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Steve Jobs: a lifetime of visionary disruption in advancing technology

Steven Paul Jobs struggled with cancer and related health complications in a battle he sadly could not overcome, but he has left behind an incredible legacy of applied technology that shifted the course of human progress in dramatic ways, and founded a company, and a culture, that promise to continue his passionate drive to make tools that are not just intuitive, but aspire to be insanely great.

A Maverick: 1970s

Raised by adopted parents Paul and Clara Jobs in Palo Alto, California, Jobs attended high school in nearby Cupertino, working as a summer intern at Hewlett Packard alongside Steve Wozniak.

After attending some classes at Portland, Oregon's Reed College and then traveling through India on a spiritual retreat, Jobs returned home to what would become recognized as Silicon Valley to begin working for video game maker Atari, again alongside Wozniak.

Jobs described his limited college experience in a 2005 commencement address at Stanford, where he recommended following intuition and passionately pursuing personal interests, citing his drop-in calligraphy classes as the reason why computers today support advanced typography.

"Believing that the dots will connect down the road," Jobs said, "will give you the confidence to follow your heart even when it leads you off the well worn path. And that will make all the difference."

In 1976, at age 21, Jobs worked with 25 year old Wozniak and older investor partners to incorporate Apple Computer, an effort to sell Wozniak's design for a single board home computer to programmer hobbyists. While Wozniak focused on technical details of the software and hardware, Jobs recognized the potential for selling easy to use, complete computers to a mainstream audience.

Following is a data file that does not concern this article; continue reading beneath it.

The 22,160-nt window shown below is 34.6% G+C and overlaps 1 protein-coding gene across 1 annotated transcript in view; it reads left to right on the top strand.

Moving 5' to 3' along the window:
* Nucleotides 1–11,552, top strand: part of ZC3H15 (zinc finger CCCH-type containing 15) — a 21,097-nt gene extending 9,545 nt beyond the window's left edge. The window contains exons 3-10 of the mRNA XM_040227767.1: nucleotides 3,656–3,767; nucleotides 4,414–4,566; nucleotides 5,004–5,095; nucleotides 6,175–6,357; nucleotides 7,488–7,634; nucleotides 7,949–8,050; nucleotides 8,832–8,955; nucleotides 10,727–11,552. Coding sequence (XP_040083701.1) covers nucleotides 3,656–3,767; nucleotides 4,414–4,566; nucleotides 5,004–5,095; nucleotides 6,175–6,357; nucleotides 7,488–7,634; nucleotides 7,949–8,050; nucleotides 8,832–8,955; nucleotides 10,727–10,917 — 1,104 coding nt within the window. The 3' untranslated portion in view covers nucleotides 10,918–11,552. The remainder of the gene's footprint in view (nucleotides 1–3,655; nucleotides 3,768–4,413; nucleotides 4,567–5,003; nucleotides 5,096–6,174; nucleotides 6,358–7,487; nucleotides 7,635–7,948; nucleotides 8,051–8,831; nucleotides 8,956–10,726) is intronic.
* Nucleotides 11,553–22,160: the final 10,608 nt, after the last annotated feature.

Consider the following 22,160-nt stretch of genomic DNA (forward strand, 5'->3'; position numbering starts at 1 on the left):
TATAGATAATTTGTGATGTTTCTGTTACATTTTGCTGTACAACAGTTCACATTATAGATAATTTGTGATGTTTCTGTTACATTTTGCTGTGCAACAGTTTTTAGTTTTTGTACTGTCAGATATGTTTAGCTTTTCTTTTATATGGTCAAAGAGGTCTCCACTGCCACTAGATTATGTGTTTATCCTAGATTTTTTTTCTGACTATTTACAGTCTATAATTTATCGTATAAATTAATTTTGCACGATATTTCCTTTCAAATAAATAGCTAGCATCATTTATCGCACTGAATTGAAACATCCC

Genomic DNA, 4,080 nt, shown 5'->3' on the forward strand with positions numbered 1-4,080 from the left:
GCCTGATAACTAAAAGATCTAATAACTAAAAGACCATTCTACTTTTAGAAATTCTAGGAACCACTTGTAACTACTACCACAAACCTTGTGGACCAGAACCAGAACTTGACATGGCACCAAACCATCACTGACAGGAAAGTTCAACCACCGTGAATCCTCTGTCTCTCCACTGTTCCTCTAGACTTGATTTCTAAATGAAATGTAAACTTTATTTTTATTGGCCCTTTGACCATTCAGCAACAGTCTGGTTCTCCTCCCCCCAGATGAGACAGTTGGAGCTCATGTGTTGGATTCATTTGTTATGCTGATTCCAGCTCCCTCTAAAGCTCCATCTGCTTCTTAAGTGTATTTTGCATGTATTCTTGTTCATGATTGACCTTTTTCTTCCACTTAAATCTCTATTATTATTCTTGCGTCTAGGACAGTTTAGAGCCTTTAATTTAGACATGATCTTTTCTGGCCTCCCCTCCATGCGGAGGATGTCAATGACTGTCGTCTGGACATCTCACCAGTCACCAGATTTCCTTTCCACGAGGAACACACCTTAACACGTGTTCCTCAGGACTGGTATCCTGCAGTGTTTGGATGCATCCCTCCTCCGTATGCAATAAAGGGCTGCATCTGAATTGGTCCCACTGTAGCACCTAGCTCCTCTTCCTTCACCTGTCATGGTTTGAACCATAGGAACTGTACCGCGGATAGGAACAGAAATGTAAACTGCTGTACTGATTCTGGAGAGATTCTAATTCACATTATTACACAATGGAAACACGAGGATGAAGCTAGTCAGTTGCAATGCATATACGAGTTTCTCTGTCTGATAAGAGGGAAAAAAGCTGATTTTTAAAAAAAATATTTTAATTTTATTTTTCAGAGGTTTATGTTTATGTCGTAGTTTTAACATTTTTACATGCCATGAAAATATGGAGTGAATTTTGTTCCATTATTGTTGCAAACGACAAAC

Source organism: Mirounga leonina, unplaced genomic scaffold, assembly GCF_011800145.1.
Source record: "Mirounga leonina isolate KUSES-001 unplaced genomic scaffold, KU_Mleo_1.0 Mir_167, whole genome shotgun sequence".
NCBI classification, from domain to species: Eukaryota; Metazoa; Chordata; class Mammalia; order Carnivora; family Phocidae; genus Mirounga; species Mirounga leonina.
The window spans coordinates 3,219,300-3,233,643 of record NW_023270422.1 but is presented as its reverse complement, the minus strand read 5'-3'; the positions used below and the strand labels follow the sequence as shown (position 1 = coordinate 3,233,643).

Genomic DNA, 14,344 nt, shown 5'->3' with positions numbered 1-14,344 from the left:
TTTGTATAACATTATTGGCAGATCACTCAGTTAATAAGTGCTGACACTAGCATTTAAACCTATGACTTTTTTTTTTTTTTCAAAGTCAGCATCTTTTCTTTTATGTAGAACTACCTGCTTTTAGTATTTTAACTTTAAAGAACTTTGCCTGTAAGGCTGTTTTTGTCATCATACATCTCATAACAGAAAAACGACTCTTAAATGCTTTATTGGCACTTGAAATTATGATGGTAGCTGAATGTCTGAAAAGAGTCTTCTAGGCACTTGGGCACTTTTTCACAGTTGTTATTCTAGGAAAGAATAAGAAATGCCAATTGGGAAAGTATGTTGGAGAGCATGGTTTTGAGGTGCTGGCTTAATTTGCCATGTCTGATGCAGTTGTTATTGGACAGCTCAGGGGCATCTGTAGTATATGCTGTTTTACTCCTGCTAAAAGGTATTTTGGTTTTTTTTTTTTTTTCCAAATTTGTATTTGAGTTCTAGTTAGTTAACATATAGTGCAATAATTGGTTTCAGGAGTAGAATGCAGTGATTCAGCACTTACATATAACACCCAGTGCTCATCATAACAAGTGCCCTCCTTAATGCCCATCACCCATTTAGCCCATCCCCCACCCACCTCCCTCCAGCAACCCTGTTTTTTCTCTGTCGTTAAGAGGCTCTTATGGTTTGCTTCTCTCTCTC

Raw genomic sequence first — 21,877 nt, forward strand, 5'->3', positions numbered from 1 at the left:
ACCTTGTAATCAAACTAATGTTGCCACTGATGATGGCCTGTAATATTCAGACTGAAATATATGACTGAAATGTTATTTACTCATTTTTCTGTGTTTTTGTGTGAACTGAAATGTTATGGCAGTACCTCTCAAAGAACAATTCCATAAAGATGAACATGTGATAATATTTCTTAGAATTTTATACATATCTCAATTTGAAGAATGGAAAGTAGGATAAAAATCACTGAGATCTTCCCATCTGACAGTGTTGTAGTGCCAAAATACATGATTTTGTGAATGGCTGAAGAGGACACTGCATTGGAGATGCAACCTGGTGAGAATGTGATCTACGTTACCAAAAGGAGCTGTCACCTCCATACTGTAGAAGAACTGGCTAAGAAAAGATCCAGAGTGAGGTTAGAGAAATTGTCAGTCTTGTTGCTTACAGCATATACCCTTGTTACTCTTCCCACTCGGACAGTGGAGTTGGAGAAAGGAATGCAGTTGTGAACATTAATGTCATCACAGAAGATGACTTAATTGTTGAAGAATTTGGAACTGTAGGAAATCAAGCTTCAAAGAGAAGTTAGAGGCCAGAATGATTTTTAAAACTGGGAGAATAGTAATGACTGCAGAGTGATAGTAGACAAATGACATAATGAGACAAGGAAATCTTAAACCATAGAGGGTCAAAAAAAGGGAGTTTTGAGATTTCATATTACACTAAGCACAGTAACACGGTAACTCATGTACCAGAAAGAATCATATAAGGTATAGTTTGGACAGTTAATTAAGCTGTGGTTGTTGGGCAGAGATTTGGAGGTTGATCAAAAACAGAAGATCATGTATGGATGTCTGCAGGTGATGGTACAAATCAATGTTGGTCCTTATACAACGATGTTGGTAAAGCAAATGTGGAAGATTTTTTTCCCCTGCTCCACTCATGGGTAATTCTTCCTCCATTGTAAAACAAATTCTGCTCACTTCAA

After following up the original design with the 1977 Apple II, a system that shipped complete with a built-in keyboard and support for sound and expansion cards supporting video and disk storage, Apple began to rapidly gain attention as one of the most popular and highly regarded computer makers of the late 1970s.

Despite being in his early 20s and lacking a formal university education, Jobs worked to recruit experienced executives to help run the fledgling company as sales of personal computers began to explode, starting with National Semiconductor's Mike Scott, who served as Apple's initial chief executive.

As 1980 approached, Jobs looked beyond the existing capabilities of text based, 8-bit computers, exploring the future of technology then under research at Xerox's neighboring Palo Alto Research Center (PARC). Jobs signed an agreement with Xerox that allowed the company to invest in Apple prior to its initial public offering in exchange for Apple's engineers to visit and collaborate with PARC researchers in an effort to bring Xerox' computing usability research to a mainstream audience.

Jobs wasn't the only person to recognize the value of work being done at PARC, but his vision in seeing the potential applications of graphical desktop metaphors, while ignoring the technical boundaries that made those technologies prohibitively expensive at the time for the mass market, allowed Apple essentially a ten year head start in releasing a graphical computing system usable by non-technical users while powerful enough for professionals, an achievement that would win Apple a special niche among both artists and engineers.

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